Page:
The doctrine of sovereign immunity' prohibits the courts from assuming jurisdiction of a foreign sovereign without that sovereign's voluntary acquiescence, and the act of state doctrine prohibits the courts from assuming jurisdiction to judge the acts of a foreign sovereign performed within the geographical borders of its own country. In the United States, a judicial determination of self-restraint under either of these two doctrines effectively operates to bar further litigation on complaints brought against foreign governments or their instrumentalities and on complaints brought against private individuals, but based on the acts of their sovereigns. Despite the common policy foundations of each doctrine, two recent decisions of the Second Circuit Court of Appeals, Isbrandtsen Tankers, Inc. v. President of India and Banco Nacional de Cuba v. First National City Bank indicate fundamental inconsistencies, first in the kind of presumption created by the executive's failure to submit a suggestion of restraint, and, secondly, in the degree of conclusiveness afforded State Department recommendations when they are submitted.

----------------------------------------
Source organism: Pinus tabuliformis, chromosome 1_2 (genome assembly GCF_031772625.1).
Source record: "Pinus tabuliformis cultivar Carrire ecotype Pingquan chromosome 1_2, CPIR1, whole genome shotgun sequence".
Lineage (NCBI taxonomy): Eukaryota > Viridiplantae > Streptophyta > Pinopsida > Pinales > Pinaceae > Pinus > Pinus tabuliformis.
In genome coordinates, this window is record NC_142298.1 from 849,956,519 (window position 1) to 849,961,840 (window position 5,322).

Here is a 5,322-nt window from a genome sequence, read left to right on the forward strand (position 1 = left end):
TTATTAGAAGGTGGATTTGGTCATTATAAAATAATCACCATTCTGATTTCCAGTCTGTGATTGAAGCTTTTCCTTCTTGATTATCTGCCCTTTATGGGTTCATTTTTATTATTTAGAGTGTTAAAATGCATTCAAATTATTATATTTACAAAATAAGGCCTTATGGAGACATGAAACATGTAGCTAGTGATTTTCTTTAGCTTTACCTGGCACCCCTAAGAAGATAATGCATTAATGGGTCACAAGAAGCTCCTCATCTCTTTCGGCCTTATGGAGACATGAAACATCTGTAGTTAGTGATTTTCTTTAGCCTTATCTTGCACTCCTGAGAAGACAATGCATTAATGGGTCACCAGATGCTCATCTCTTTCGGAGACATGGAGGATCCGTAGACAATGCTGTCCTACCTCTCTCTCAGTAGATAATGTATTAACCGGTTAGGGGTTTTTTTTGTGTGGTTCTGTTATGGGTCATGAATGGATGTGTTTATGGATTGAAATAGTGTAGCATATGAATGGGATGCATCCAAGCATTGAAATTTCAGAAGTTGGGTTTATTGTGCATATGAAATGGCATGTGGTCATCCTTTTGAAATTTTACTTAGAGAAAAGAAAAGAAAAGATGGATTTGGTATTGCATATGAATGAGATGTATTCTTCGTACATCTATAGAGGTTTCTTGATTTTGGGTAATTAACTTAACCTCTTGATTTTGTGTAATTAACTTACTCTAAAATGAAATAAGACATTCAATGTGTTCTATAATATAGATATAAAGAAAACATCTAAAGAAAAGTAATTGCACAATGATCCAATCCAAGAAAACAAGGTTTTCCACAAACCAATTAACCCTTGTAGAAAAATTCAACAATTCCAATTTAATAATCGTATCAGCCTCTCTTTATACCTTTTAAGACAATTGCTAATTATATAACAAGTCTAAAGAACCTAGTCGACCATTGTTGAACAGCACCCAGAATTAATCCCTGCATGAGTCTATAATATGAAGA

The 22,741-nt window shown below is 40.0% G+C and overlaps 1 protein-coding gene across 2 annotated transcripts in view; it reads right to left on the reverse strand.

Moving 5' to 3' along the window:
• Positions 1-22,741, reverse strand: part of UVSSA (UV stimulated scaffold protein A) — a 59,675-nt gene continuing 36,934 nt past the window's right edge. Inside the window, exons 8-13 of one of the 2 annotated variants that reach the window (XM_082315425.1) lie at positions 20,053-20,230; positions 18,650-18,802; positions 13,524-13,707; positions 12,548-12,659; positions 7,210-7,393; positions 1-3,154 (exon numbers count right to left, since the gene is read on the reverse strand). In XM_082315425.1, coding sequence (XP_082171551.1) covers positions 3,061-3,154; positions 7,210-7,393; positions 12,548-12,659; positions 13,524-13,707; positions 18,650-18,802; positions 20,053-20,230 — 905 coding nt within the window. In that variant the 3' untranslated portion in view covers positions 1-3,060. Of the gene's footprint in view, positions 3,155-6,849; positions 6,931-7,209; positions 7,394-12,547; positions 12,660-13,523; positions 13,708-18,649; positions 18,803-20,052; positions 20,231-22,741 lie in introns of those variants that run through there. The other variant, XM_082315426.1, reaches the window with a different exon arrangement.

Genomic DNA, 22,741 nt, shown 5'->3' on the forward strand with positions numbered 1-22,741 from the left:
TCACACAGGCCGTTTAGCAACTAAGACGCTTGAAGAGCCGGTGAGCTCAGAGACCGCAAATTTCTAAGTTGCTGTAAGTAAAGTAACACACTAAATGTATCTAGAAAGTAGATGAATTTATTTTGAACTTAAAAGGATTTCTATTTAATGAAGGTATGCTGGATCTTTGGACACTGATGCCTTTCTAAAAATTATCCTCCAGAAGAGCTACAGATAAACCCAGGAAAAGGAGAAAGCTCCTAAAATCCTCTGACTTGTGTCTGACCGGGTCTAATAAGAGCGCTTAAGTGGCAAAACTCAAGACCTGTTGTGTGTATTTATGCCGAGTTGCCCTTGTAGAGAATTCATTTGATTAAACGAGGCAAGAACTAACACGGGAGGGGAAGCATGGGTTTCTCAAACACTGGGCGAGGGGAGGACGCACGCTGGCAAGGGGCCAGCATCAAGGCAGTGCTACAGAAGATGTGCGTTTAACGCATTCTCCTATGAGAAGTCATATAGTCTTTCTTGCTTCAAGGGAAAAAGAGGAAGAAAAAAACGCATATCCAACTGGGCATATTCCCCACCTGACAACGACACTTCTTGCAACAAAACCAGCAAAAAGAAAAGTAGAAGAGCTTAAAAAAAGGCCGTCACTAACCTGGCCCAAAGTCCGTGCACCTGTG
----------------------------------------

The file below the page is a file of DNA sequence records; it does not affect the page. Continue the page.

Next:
Law Review Staff,
25 Vanderbilt Law Review
Available at: https://scholarship.law.vanderbilt.edu/vlr/vol25/iss1/15